Binyamin Appelbaum | Break Up Big Chicken – The New York Times

Mr. Appelbaum is a member of the editorial board.

“President Biden wants to lead a revival of antitrust enforcement, a campaign aimed most obviously at curbing the behavior of feral tech companies.

But Mr. Biden can’t achieve his goal of expanding fair competition in the United States solely by wrangling with Big Tech. To succeed, he’ll need to confront Big Chicken, too.

Most chicken that Americans eat is processed by a handful of big companies because, in recent decades, the government gave its blessing to the consolidation of poultry processing, along with a wide range of other industries. The unsurprising result: In recent years, the surviving companies took advantage of their market power to prop up the price of chicken, overcharging Americans by as much as 30 percent.

Evidence of the industry’s misconduct became so blatant — thanks in part to lawsuits filed by wholesale poultry buyers — that regulators were roused from complacency. Beginning in 2019, the government has filed a series of charges against the companies and their executives.”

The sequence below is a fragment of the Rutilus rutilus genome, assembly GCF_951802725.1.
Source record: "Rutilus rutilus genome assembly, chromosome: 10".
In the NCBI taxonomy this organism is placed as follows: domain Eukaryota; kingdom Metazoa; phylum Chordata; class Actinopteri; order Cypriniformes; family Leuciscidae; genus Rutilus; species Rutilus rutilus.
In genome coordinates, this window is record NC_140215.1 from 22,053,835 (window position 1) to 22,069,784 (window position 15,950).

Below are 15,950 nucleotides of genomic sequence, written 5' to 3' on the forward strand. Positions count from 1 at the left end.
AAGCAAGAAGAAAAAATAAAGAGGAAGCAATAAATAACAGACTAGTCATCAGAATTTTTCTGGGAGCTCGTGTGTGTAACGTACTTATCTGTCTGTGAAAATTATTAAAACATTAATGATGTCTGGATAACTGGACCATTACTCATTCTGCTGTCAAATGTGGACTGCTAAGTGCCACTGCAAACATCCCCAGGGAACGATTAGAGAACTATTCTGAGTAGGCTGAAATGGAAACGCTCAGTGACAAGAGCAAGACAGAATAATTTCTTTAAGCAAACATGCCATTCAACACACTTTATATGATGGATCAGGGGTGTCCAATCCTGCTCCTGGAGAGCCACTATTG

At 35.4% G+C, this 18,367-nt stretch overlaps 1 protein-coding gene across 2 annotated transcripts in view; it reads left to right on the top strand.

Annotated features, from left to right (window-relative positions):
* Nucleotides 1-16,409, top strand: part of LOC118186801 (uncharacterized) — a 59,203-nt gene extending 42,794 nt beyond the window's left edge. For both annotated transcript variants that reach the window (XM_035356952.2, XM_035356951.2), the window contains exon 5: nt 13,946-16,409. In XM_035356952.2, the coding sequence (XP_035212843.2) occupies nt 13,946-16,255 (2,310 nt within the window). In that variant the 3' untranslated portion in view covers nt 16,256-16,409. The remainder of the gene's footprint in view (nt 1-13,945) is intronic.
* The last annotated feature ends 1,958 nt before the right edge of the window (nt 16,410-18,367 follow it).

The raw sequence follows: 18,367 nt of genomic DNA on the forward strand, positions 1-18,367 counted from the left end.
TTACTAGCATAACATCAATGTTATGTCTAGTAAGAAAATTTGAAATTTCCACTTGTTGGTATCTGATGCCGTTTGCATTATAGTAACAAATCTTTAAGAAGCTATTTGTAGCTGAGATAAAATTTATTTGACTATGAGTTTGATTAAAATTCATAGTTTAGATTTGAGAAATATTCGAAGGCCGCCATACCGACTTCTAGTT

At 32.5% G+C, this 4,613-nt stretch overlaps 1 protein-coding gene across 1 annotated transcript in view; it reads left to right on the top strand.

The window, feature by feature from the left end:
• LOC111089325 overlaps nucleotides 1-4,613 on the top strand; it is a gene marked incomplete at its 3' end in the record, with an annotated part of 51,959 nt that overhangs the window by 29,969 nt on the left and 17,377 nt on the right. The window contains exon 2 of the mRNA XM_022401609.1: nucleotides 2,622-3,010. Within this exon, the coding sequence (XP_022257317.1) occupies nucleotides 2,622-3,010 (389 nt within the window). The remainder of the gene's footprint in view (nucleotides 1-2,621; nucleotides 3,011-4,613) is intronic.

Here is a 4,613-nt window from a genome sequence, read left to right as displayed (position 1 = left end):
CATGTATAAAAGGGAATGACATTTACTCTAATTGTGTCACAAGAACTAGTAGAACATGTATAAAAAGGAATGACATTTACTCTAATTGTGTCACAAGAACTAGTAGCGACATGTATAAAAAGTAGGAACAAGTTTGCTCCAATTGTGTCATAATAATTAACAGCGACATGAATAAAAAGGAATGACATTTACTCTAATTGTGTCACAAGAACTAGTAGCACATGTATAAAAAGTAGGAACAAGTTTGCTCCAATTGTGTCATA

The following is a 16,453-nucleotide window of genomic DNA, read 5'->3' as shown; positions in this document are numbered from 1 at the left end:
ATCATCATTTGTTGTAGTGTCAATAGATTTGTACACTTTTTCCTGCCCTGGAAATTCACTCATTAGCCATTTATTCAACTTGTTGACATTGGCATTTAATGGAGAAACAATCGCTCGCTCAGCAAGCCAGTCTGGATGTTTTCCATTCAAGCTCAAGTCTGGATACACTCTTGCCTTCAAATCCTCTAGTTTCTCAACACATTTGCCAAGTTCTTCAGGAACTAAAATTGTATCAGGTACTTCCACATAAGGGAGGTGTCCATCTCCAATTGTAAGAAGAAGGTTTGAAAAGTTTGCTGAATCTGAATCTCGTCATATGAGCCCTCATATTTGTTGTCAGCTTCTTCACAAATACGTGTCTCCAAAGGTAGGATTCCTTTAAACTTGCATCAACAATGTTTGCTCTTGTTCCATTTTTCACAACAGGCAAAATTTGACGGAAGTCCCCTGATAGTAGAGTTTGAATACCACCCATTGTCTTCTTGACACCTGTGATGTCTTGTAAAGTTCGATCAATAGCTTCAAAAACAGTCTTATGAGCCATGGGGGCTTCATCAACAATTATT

Excellent piece, and also good comments, such as:

Jack Sonville
Florida9h ago

I’ve been in Corporate America board rooms for 35 years and much of that in older, more established industries. In general, they do not have the innovation DNA of an Amazon or an Apple or a Google. Over the years they have gutted their R&D functions to save money and essentially use a commodity business model–try to be a low cost provider, take higher-cost capacity (supply) out of the market, and charge as high a price as possible whenever possible. So in response to Wall Street pressure to significantly grow, they really only have one option: Buy their competitors and consolidate their industry. This allows them to find “synergies”, which in antitrust-speak is supposed to mean lower prices and other benefits to the consumer, but which really means reducing cost by firing employees made redundant by the merger of two companies, and then taking more capacity out of the market and/or using their now-greater market share to raise price. It’s been frustrating to watch, over virtually my entire career, the same story play out time and again. Companies tell the DOJ and FTC in their antitrust filings that consumers will benefit from these mergers, but they rarely if ever do. And government economists buy the story. These mergers generally reduce incentive for innovation, eliminate jobs, put downward pressure on industry compensation, and lead to higher prices through reduced capacity. Good for shareholders? Maybe. Good for consumers? Almost never.

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